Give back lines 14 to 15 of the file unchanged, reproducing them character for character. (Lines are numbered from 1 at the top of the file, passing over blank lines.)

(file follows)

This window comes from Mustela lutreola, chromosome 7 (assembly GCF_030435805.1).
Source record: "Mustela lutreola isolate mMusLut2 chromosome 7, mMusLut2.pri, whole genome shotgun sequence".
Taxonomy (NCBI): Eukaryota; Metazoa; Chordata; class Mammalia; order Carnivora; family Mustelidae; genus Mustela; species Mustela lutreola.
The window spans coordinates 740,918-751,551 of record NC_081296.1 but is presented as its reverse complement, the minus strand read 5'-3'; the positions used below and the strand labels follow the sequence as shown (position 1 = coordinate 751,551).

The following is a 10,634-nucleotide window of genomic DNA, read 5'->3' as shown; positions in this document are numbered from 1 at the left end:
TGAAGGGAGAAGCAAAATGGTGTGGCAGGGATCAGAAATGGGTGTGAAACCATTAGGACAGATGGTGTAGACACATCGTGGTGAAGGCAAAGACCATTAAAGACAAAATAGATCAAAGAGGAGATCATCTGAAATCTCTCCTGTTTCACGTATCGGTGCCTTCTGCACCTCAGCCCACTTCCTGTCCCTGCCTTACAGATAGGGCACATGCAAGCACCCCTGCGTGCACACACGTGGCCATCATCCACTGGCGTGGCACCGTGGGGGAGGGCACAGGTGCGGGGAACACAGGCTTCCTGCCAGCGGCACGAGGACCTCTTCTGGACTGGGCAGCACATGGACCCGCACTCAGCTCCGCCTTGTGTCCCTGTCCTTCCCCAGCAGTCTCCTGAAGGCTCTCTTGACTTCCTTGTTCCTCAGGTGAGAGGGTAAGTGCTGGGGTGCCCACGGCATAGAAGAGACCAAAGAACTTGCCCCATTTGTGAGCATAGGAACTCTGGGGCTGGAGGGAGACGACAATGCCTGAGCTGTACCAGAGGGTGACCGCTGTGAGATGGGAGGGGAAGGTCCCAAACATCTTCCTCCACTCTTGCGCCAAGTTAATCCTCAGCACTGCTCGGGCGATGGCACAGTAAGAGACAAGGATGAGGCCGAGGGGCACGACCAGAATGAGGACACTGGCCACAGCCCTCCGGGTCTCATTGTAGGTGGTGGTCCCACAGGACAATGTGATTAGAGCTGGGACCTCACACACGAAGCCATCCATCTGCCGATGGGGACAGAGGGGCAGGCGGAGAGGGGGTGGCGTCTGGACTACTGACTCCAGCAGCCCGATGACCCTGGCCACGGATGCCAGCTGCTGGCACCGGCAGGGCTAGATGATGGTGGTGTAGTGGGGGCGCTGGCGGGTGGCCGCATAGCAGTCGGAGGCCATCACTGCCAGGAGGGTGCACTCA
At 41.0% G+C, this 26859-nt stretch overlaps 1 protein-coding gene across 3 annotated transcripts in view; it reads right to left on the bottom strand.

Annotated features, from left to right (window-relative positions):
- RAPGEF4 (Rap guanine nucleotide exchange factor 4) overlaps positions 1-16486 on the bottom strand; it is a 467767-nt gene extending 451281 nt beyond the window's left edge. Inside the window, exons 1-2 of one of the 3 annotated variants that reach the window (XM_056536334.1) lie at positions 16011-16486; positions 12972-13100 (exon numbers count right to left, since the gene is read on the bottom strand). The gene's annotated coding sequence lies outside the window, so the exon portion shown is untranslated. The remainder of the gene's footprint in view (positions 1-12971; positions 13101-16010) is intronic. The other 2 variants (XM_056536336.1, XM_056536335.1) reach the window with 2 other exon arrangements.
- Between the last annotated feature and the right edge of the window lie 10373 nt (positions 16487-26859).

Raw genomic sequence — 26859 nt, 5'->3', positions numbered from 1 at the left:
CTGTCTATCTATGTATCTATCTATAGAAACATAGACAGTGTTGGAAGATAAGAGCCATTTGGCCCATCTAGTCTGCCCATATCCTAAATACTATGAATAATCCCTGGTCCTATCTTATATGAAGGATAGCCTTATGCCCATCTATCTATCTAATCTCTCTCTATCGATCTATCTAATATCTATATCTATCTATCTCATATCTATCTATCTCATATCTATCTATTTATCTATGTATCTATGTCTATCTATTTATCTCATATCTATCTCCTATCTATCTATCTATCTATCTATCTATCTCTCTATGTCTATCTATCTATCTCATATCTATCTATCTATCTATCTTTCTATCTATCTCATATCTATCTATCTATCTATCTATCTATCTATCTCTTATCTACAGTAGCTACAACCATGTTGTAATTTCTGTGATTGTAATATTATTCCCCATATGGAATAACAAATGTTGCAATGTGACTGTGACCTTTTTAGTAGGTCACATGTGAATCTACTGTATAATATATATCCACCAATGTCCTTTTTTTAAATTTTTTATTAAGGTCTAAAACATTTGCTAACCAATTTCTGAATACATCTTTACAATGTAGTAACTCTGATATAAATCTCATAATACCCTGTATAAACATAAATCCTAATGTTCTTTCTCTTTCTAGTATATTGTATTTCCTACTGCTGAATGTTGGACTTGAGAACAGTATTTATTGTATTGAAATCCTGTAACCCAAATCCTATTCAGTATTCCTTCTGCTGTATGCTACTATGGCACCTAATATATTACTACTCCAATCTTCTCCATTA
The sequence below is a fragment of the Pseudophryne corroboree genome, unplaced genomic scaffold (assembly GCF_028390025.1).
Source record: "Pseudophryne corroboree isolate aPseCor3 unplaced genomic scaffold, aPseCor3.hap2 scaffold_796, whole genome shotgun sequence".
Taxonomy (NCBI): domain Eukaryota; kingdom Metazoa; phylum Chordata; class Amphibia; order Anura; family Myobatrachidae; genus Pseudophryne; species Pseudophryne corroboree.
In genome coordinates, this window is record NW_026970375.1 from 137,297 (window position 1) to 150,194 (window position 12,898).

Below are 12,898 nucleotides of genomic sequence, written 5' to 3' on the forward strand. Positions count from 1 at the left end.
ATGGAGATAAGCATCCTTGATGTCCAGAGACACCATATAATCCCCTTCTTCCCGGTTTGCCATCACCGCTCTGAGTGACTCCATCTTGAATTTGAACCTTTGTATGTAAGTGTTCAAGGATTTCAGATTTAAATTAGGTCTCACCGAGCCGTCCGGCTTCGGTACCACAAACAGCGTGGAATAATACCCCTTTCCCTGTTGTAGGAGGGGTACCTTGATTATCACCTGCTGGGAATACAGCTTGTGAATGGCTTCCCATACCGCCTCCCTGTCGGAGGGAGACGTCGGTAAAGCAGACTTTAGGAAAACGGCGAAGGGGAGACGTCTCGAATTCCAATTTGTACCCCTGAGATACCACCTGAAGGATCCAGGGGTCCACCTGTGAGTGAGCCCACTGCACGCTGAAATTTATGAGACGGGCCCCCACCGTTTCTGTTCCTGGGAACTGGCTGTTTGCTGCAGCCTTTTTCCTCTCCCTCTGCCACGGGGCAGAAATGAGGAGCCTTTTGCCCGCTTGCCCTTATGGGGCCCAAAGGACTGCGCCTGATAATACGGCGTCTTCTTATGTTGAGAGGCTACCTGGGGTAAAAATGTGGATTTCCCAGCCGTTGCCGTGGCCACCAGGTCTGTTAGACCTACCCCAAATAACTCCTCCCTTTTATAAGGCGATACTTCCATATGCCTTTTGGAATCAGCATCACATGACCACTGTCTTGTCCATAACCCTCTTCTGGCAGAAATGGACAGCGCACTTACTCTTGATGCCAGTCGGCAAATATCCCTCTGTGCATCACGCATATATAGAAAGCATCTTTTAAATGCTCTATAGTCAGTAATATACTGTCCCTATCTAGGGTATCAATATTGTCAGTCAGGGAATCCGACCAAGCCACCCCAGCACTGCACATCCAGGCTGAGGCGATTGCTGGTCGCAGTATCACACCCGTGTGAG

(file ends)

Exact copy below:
Source record: "Pseudophryne corroboree isolate aPseCor3 unplaced genomic scaffold, aPseCor3.hap2 scaffold_796, whole genome shotgun sequence".
Taxonomy (NCBI): domain Eukaryota; kingdom Metazoa; phylum Chordata; class Amphibia; order Anura; family Myobatrachidae; genus Pseudophryne; species Pseudophryne corroboree.